1. Be more selective and choose based on qualities that really matter.
These days the personal qualities that will allow you to get closer to someone have to be more stringent than “looks like a movie star”, “has a nice car or clothing or both”, “isn’t carrying an ax” , “appears to be human” or “said ‘hello’ back to me.” That’s because, as Berman said, the stakes are much higher. Before the pandemic, your pre-date preparation may have included questions like “is my hair out of place”, “what clothes should I wear”, or “how many knock-knock jokes is too many?” Nowadays, as Berman urged, you have to add, “am I going to die?” Such a question may have been part of your standard pre-date questions before the pandemic. If so, then you probably were not being selective enough with your date choices.
Of course, being selective doesn’t mean being too picky in the wrong way. It means knowing what is important to you and then checking to see if the other person meets those criteria. For example, why are you ruling people in and out based mainly on appearance when you keep saying that you want a smart and kind person?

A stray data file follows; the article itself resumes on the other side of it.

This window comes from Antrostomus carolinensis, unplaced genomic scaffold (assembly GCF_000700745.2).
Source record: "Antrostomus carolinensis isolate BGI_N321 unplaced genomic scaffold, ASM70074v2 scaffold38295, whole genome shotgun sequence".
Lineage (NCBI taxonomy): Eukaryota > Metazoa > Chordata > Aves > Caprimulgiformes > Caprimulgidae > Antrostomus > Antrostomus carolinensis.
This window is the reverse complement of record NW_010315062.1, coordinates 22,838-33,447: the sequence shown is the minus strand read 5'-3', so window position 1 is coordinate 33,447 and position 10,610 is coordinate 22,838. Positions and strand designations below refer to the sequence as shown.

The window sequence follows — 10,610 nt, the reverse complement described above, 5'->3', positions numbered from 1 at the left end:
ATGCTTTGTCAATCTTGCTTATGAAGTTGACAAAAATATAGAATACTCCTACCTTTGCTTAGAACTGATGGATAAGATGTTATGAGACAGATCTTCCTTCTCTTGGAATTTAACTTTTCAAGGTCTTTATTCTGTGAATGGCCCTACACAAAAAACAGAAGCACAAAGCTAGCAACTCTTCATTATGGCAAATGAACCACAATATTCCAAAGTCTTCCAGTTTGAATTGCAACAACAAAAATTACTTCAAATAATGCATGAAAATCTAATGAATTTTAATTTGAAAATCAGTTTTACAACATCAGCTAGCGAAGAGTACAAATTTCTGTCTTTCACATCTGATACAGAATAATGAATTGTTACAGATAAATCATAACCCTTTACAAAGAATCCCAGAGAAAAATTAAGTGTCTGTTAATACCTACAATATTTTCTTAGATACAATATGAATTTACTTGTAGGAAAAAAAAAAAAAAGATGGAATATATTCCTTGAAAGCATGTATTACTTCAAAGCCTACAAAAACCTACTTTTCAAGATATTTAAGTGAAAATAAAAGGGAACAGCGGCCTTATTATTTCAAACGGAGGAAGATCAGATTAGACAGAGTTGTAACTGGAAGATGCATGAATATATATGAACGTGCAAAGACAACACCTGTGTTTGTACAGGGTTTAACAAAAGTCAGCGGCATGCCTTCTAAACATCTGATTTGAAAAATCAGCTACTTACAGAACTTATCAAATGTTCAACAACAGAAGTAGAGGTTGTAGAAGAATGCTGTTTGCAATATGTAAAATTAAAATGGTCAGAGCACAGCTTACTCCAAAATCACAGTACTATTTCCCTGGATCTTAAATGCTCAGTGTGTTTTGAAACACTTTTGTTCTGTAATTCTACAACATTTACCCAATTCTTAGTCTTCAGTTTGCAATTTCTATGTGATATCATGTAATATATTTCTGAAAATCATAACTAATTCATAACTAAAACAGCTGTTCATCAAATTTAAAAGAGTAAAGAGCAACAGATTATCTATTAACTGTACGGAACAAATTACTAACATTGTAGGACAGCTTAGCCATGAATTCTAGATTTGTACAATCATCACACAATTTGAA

The challenge is you may either not know what you really want or be very poor at adhering to your real criteria. Great personality and kind heart may be really high on your list but then suddenly those biceps, that chest, or those legs keep getting in the way. Or maybe the guy or gal reminds you of that person whom you couldn’t have in high school, who is the opposite of your parents, or who is that movie star.
In many ways, the pandemic and social distancing may be doing you a favor and forcing you to sit quietly and think about what you want, what you really, really want, in the words of the Spice Girls.
“Immediate emotions can be a distortion of reality,” Berman explained. “Perception can get lost in the bar with alcohol.” Because alcohol is so helpful with decision-making, right?
“With the extra time these day, people may be taking more care to find what they really want,” Berman added. “Maybe this is a path towards higher success in marriages.” When the divorce rate is no better than the odds of getting tails on a coin flip, how much worse could it really get?
2. Make it clear what you want.